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Jan. 15, 1929: Birth of a Moral Compass, Even for Science

• Wired.com
King delivered a lecture at the University of Oslo, Norway, on Dec. 11, 1964, the day after receiving the Nobel Peace Prize. He argued that progress in science and technology has not been equaled by “moral progress” — instead, humanity is suffering from a “moral and spiritual lag.”
At 35, King was then the youngest recipient of the Nobel Peace Prize. He was recognized for using nonviolent methods, including civil disobedience and the boycott (as well as the power of his oratory), to fight racial segregation and advance the civil rights movement in the United States.
King, a Baptist minister who was the son of a Baptist minister, preached that material advancement was meaningless without an accompanying moral structure. A visit with Mahatma Gandhi’s family on a trip to India only reinforced this conviction, while at the same time strengthening King’s commitment to nonviolence as an instrument of change.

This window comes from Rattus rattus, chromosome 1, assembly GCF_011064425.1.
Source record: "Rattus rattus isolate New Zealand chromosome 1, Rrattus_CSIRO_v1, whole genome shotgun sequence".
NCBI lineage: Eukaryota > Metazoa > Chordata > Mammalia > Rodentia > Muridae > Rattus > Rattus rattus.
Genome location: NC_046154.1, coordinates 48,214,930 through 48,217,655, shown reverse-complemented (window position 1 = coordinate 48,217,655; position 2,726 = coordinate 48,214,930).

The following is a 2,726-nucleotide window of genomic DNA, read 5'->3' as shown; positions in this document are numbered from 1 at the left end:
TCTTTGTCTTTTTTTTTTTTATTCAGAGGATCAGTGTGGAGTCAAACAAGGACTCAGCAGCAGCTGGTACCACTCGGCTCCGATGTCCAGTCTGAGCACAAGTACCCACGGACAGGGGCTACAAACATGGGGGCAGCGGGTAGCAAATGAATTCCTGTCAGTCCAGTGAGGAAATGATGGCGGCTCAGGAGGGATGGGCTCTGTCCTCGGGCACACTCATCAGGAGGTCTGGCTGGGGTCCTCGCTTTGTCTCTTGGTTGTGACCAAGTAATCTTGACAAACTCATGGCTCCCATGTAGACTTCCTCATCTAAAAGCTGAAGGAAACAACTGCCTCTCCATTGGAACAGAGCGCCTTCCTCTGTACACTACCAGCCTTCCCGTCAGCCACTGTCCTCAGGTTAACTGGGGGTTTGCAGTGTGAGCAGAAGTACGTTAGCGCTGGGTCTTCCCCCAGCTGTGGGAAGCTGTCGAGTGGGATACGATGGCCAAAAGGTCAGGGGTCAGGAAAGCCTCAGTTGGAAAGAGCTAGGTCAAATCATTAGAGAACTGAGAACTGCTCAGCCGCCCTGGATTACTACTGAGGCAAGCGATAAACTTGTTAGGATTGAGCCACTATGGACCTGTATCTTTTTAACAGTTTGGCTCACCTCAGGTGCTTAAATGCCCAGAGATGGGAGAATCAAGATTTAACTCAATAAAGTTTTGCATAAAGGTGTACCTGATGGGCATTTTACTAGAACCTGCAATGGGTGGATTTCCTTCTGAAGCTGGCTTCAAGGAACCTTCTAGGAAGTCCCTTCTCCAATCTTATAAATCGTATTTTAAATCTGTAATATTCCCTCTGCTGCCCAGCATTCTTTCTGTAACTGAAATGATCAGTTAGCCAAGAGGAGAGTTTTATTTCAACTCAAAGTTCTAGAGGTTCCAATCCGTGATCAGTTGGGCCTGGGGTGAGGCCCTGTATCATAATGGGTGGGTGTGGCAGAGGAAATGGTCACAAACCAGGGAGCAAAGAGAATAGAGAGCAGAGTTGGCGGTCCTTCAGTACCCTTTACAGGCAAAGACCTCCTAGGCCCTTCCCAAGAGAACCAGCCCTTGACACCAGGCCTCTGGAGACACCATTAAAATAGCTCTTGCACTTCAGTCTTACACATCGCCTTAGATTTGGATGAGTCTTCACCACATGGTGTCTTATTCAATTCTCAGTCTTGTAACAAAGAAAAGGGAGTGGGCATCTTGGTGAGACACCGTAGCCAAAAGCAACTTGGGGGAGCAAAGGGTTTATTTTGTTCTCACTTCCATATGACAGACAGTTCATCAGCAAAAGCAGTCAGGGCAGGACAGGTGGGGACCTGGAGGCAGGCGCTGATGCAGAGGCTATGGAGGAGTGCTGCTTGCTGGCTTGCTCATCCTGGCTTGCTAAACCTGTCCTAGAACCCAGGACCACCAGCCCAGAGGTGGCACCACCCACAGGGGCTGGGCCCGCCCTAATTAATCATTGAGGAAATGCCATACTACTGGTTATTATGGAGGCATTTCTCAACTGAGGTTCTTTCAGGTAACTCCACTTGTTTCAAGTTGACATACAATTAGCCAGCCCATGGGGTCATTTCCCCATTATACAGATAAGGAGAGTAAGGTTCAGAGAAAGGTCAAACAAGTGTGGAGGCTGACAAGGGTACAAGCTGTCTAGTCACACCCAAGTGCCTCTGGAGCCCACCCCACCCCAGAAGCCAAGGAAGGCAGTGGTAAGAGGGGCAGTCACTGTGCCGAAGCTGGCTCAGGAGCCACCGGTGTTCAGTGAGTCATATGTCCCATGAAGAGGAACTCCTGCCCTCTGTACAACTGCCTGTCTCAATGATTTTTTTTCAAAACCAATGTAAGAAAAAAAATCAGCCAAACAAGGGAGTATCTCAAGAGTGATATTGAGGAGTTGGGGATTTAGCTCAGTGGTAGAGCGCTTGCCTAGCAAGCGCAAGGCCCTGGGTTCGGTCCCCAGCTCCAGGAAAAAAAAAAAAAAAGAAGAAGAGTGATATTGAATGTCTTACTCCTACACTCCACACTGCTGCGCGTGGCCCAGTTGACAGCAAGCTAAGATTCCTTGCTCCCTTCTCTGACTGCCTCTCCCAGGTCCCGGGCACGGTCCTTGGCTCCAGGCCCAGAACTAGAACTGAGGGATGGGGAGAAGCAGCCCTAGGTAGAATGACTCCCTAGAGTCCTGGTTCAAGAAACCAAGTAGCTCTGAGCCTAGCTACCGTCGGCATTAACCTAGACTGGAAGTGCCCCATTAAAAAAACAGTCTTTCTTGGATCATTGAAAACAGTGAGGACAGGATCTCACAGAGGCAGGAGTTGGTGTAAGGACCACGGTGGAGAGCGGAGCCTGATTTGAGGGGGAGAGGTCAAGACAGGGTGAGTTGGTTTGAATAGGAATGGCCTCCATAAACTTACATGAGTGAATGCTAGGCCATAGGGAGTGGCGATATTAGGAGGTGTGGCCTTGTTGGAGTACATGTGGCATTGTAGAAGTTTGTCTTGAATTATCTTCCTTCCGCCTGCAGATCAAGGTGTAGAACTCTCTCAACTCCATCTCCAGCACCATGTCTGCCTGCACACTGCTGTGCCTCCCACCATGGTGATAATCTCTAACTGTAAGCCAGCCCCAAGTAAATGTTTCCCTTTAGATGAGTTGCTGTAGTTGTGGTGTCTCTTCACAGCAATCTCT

1 Comments in Response to

Comment by Anonymous
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>>...has not been equaled by “moral progress” — instead, humanity is suffering from a “moral and spiritual lag.” << This from a man noted for his ability to preach morality in the morning then spend the night with another woman other than his wife.   >>...He was recognized for using nonviolent methods,...<< Those methods he used on some of his women weren't so nonviolent.     


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